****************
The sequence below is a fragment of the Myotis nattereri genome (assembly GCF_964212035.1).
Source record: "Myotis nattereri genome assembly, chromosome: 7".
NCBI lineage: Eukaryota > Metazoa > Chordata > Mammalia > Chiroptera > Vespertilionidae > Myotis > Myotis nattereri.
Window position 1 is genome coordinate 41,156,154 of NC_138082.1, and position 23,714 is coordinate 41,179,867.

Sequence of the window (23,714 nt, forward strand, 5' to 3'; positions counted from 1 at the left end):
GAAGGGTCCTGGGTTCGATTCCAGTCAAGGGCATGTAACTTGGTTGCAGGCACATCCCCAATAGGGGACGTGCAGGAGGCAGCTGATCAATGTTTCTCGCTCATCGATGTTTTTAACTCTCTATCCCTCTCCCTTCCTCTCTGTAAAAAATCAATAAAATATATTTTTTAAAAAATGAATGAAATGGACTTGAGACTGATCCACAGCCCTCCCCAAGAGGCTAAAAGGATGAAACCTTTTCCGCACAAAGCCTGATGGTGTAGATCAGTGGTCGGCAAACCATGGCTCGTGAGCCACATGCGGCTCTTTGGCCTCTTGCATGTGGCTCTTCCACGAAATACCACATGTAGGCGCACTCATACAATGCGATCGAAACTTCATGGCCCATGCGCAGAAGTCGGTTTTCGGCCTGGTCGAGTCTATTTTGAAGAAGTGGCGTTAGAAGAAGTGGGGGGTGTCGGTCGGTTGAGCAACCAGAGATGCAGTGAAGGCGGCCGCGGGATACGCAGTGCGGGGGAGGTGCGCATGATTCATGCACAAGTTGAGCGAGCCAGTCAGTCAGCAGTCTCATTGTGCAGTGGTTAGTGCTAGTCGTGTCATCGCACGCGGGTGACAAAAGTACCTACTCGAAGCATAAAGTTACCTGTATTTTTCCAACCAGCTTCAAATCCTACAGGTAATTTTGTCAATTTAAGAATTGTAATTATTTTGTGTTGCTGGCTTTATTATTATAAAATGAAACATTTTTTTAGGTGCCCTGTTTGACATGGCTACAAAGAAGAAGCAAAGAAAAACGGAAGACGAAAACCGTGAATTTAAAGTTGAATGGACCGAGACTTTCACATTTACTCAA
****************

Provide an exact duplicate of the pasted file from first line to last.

The sequence below is a fragment of the Myotis nattereri genome (assembly GCF_964212035.1).
Source record: "Myotis nattereri genome assembly, chromosome: 7".
NCBI lineage: Eukaryota > Metazoa > Chordata > Mammalia > Chiroptera > Vespertilionidae > Myotis > Myotis nattereri.
Window position 1 is genome coordinate 41,156,154 of NC_138082.1, and position 23,714 is coordinate 41,179,867.

Sequence of the window (23,714 nt, forward strand, 5' to 3'; positions counted from 1 at the left end):
GAAGGGTCCTGGGTTCGATTCCAGTCAAGGGCATGTAACTTGGTTGCAGGCACATCCCCAATAGGGGACGTGCAGGAGGCAGCTGATCAATGTTTCTCGCTCATCGATGTTTTTAACTCTCTATCCCTCTCCCTTCCTCTCTGTAAAAAATCAATAAAATATATTTTTTAAAAAATGAATGAAATGGACTTGAGACTGATCCACAGCCCTCCCCAAGAGGCTAAAAGGATGAAACCTTTTCCGCACAAAGCCTGATGGTGTAGATCAGTGGTCGGCAAACCATGGCTCGTGAGCCACATGCGGCTCTTTGGCCTCTTGCATGTGGCTCTTCCACGAAATACCACATGTAGGCGCACTCATACAATGCGATCGAAACTTCATGGCCCATGCGCAGAAGTCGGTTTTCGGCCTGGTCGAGTCTATTTTGAAGAAGTGGCGTTAGAAGAAGTGGGGGGTGTCGGTCGGTTGAGCAACCAGAGATGCAGTGAAGGCGGCCGCGGGATACGCAGTGCGGGGGAGGTGCGCATGATTCATGCACAAGTTGAGCGAGCCAGTCAGTCAGCAGTCTCATTGTGCAGTGGTTAGTGCTAGTCGTGTCATCGCACGCGGGTGACAAAAGTACCTACTCGAAGCATAAAGTTACCTGTATTTTTCCAACCAGCTTCAAATCCTACAGGTAATTTTGTCAATTTAAGAATTGTAATTATTTTGTGTTGCTGGCTTTATTATTATAAAATGAAACATTTTTTTAGGTGCCCTGTTTGACATGGCTACAAAGAAGAAGCAAAGAAAAACGGAAGACGAAAACCGTGAATTTAAAGTTGAATGGACCGAGACTTTCACATTTACTCAA